Growth in Virologically Suppressed HIV Positive Children on Antiretroviral Therapy: Individual and Population-Level References

Keiser, Olivia; Blaser, Nello; Davies, Mary-Ann; Wessa, Patrick; Eley, Brian; Moultrie, Harry; Rabie, Helena; Technau, Karl; Ndirangu, James; Garone, Daniela; Giddy, Janet; Grimwood, Ashraf; Gsponer, Thomas; Egger, Matthias (2015). Growth in Virologically Suppressed HIV Positive Children on Antiretroviral Therapy: Individual and Population-Level References. The Pediatric infectious disease journal, 34(10), e254-9. Lippincott Williams & Wilkins 10.1097/INF.0000000000000801

[img]
Preview
Text
Keiser PediatrInfectDisJ 2015_accepted.pdf - Accepted Version
Available under License Publisher holds Copyright.

Download (1MB) | Preview
[img]
Preview
Text
Keiser PediatrInfectDisJ 2015.pdf - Published Version
Available under License Publisher holds Copyright.

Download (715kB) | Preview

BACKGROUND Combination antiretroviral therapy (ART) suppresses viral replication in HIV-infected children. The growth of virologically suppressed children on ART has not been well documented. We aimed to develop dynamic reference curves for weight-for-age z scores (WAZ) and height-for-age z scores (HAZ). RESULTS A total of 4,876 children were followed for 7,407 person-years. Analyses were stratified by baseline z-scores and age, which were the most important predictors of growth response. The youngest children showed the most pronounced increase in weight and height initially but catch-up growth stagnated after 1-2 years. Three years after starting ART, WAZ ranged from -2.2 (95% Prediction interval -5.6 to 0.8) in children with baseline age "5 years and z-score "-3 to 0.0 (-2.7 to 2.4) in children with baseline age "2 years and WAZ "-1. For HAZ the corresponding range was -2.3 (-4.9 to 0.3) in children with baseline age"5 years and z-score "-3 to 0.3 (-3.1 to 3.4) in children with baseline age 2-5 years and HAZ "-1. CONCLUSIONS We have developed an online tool to calculate reference trajectories in fully suppressed children. The web application could help to define 'optimal' growth response and identify children with treatment failure.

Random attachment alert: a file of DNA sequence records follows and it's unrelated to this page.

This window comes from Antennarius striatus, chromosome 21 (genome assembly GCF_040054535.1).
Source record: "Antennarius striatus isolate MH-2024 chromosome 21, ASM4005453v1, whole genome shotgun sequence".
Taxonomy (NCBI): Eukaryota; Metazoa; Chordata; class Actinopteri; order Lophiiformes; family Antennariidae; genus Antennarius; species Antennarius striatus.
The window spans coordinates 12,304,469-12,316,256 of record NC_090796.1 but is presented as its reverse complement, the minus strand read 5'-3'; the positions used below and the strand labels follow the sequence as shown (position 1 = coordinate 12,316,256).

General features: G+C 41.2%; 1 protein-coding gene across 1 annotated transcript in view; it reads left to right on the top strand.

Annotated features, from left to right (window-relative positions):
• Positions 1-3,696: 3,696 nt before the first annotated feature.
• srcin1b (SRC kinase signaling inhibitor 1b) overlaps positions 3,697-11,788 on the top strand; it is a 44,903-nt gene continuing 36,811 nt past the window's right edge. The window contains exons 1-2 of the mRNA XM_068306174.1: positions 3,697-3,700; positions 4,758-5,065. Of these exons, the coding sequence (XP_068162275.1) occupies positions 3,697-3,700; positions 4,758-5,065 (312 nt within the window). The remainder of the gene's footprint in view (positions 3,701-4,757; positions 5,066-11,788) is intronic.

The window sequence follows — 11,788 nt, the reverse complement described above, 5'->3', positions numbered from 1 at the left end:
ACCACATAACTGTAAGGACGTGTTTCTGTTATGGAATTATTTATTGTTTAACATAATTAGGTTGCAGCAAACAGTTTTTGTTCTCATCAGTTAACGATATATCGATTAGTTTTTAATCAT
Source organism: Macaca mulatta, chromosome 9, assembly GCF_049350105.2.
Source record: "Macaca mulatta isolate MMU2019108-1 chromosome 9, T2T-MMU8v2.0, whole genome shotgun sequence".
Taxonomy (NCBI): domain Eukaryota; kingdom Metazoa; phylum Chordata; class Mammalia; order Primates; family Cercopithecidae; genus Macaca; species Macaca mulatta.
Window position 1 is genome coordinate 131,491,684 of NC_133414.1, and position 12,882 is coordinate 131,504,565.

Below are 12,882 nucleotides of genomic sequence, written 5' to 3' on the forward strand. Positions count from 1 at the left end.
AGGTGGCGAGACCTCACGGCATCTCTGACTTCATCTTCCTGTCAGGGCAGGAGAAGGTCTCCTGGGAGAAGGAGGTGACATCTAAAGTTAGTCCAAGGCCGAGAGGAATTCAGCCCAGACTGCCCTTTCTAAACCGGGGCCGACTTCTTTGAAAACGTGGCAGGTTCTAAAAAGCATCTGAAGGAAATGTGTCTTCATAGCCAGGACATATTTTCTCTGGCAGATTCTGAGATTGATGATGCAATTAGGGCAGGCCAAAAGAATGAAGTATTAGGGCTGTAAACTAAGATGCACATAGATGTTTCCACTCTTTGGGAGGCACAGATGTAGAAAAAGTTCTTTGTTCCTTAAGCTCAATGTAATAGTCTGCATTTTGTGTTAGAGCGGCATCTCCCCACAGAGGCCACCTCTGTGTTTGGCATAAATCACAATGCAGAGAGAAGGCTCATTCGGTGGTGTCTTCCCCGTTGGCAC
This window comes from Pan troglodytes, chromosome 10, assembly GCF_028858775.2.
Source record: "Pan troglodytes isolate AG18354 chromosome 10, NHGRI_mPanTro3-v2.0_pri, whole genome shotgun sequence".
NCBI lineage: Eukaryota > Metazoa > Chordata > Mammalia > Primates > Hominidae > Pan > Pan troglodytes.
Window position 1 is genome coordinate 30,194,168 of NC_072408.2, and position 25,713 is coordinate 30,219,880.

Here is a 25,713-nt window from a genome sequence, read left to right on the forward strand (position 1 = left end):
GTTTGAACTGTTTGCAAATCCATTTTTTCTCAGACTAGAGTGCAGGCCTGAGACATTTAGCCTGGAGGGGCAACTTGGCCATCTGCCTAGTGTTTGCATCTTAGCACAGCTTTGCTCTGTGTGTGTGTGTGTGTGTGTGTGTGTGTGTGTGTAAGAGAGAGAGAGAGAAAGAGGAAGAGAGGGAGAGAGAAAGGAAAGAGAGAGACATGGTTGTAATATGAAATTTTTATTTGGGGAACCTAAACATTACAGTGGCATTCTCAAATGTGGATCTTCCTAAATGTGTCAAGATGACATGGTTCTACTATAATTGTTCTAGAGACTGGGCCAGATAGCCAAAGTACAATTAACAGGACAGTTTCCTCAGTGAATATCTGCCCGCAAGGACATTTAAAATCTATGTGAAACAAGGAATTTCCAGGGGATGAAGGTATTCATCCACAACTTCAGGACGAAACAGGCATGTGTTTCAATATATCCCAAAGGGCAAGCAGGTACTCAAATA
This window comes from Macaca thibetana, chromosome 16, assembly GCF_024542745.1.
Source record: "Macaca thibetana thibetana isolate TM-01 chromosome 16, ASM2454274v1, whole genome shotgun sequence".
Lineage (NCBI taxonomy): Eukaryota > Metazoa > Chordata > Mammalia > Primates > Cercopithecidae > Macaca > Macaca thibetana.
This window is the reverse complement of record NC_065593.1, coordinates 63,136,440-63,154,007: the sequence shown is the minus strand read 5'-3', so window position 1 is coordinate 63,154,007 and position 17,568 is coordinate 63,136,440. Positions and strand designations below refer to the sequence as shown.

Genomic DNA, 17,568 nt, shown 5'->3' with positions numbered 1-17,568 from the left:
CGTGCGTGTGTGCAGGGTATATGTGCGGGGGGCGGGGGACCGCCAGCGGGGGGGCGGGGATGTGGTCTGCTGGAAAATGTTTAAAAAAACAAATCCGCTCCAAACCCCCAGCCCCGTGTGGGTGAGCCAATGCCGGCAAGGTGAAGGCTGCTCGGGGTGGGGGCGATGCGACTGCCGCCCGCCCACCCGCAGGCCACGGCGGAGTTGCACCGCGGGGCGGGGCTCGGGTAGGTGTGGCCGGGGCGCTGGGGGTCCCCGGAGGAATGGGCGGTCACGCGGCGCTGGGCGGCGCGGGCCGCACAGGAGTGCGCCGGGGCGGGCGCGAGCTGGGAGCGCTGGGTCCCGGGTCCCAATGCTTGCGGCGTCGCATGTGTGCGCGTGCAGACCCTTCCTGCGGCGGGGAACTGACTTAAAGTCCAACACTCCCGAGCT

Item Type:

Journal Article (Original Article)

Division/Institute:

04 Faculty of Medicine > Pre-clinic Human Medicine > Institute of Social and Preventive Medicine

UniBE Contributor:

Keiser, Olivia; Blaser, Nello; Gsponer, Thomas and Egger, Matthias

Subjects:

600 Technology > 610 Medicine & health
300 Social sciences, sociology & anthropology > 360 Social problems & social services

ISSN:

1532-0987

Publisher:

Lippincott Williams & Wilkins

Language:

English

Submitter:

Doris Kopp Heim

Date Deposited:

11 Aug 2015 15:18

Last Modified:

09 Sep 2017 22:34

Publisher DOI:

10.1097/INF.0000000000000801

PubMed ID:

26192393

BORIS DOI:

10.7892/boris.70946

URI:

https://boris.unibe.ch/id/eprint/70946

Actions (login required)

Edit item Edit item
Provide Feedback